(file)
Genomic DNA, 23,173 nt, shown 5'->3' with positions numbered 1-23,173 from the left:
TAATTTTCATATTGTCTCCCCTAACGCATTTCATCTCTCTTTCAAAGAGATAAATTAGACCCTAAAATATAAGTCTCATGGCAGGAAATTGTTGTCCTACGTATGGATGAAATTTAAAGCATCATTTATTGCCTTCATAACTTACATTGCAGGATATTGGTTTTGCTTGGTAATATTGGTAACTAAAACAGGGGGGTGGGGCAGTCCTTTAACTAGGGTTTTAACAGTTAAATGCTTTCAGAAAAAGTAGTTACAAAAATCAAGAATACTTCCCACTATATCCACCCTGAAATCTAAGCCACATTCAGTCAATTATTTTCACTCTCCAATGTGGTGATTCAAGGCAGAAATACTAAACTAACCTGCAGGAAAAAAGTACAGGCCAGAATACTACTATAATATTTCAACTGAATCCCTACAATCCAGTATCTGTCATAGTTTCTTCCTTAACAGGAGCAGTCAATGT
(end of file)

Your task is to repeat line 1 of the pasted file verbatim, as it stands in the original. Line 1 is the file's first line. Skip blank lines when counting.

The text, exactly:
Genomic DNA, 23,173 nt, shown 5'->3' with positions numbered 1-23,173 from the left: